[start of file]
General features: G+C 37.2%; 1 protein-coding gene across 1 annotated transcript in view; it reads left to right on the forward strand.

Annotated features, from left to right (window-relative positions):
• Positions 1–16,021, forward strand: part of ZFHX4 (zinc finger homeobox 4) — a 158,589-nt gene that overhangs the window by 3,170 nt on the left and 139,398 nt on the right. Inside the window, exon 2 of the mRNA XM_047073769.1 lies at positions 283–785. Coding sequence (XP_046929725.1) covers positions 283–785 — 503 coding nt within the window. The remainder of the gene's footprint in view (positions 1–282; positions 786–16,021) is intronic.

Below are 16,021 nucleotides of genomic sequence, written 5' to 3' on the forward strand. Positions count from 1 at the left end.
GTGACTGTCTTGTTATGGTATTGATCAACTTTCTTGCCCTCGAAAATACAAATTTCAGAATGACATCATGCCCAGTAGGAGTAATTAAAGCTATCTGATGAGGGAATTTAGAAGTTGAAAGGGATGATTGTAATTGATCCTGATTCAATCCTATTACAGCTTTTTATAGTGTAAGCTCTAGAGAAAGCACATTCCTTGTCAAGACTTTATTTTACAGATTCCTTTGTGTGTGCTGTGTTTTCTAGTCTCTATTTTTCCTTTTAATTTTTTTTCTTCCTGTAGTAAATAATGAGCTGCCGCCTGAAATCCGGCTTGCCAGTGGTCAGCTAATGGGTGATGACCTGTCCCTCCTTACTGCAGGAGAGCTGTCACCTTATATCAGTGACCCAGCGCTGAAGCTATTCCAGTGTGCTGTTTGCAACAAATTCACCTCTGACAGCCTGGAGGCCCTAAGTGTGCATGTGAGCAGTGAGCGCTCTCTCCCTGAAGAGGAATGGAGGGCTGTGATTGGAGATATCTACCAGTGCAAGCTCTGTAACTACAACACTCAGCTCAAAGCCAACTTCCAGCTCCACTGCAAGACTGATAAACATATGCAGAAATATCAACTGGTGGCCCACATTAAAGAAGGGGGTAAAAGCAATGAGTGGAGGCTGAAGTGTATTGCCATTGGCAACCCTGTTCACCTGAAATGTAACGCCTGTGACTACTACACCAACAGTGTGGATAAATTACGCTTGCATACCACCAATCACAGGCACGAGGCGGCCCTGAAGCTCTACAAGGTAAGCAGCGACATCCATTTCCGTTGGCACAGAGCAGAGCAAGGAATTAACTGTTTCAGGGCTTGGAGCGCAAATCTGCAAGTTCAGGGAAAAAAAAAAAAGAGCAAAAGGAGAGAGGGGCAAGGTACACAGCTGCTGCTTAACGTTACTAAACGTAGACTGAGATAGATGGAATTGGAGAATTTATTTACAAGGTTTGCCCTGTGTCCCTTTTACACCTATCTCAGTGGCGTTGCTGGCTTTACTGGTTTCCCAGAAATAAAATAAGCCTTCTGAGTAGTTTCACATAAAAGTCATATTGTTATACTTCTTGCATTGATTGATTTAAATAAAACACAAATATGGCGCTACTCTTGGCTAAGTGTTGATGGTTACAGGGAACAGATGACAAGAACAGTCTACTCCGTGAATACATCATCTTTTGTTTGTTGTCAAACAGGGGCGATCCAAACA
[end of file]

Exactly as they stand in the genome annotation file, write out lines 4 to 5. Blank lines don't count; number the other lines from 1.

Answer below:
Below are 16,021 nucleotides of genomic sequence, written 5' to 3' on the forward strand. Positions count from 1 at the left end.
GTGACTGTCTTGTTATGGTATTGATCAACTTTCTTGCCCTCGAAAATACAAATTTCAGAATGACATCATGCCCAGTAGGAGTAATTAAAGCTATCTGATGAGGGAATTTAGAAGTTGAAAGGGATGATTGTAATTGATCCTGATTCAATCCTATTACAGCTTTTTATAGTGTAAGCTCTAGAGAAAGCACATTCCTTGTCAAGACTTTATTTTACAGATTCCTTTGTGTGTGCTGTGTTTTCTAGTCTCTATTTTTCCTTTTAATTTTTTTTCTTCCTGTAGTAAATAATGAGCTGCCGCCTGAAATCCGGCTTGCCAGTGGTCAGCTAATGGGTGATGACCTGTCCCTCCTTACTGCAGGAGAGCTGTCACCTTATATCAGTGACCCAGCGCTGAAGCTATTCCAGTGTGCTGTTTGCAACAAATTCACCTCTGACAGCCTGGAGGCCCTAAGTGTGCATGTGAGCAGTGAGCGCTCTCTCCCTGAAGAGGAATGGAGGGCTGTGATTGGAGATATCTACCAGTGCAAGCTCTGTAACTACAACACTCAGCTCAAAGCCAACTTCCAGCTCCACTGCAAGACTGATAAACATATGCAGAAATATCAACTGGTGGCCCACATTAAAGAAGGGGGTAAAAGCAATGAGTGGAGGCTGAAGTGTATTGCCATTGGCAACCCTGTTCACCTGAAATGTAACGCCTGTGACTACTACACCAACAGTGTGGATAAATTACGCTTGCATACCACCAATCACAGGCACGAGGCGGCCCTGAAGCTCTACAAGGTAAGCAGCGACATCCATTTCCGTTGGCACAGAGCAGAGCAAGGAATTAACTGTTTCAGGGCTTGGAGCGCAAATCTGCAAGTTCAGGGAAAAAAAAAAAAGAGCAAAAGGAGAGAGGGGCAAGGTACACAGCTGCTGCTTAACGTTACTAAACGTAGACTGAGATAGATGGAATTGGAGAATTTATTTACAAGGTTTGCCCTGTGTCCCTTTTACACCTATCTCAGTGGCGTTGCTGGCTTTACTGGTTTCCCAGAAATAAAATAAGCCTTCTGAGTAGTTTCACATAAAAGTCATATTGTTATACTTCTTGCATTGATTGATTTAAATAAAACACAAATATGGCGCTACTCTTGGCTAAGTGTTGATGGTTACAGGGAACAGATGACAAGAACAGTCTACTCCGTGAATACATCATCTTTTGTTTGTTGTCAAACAGGGGCGATCCAAACA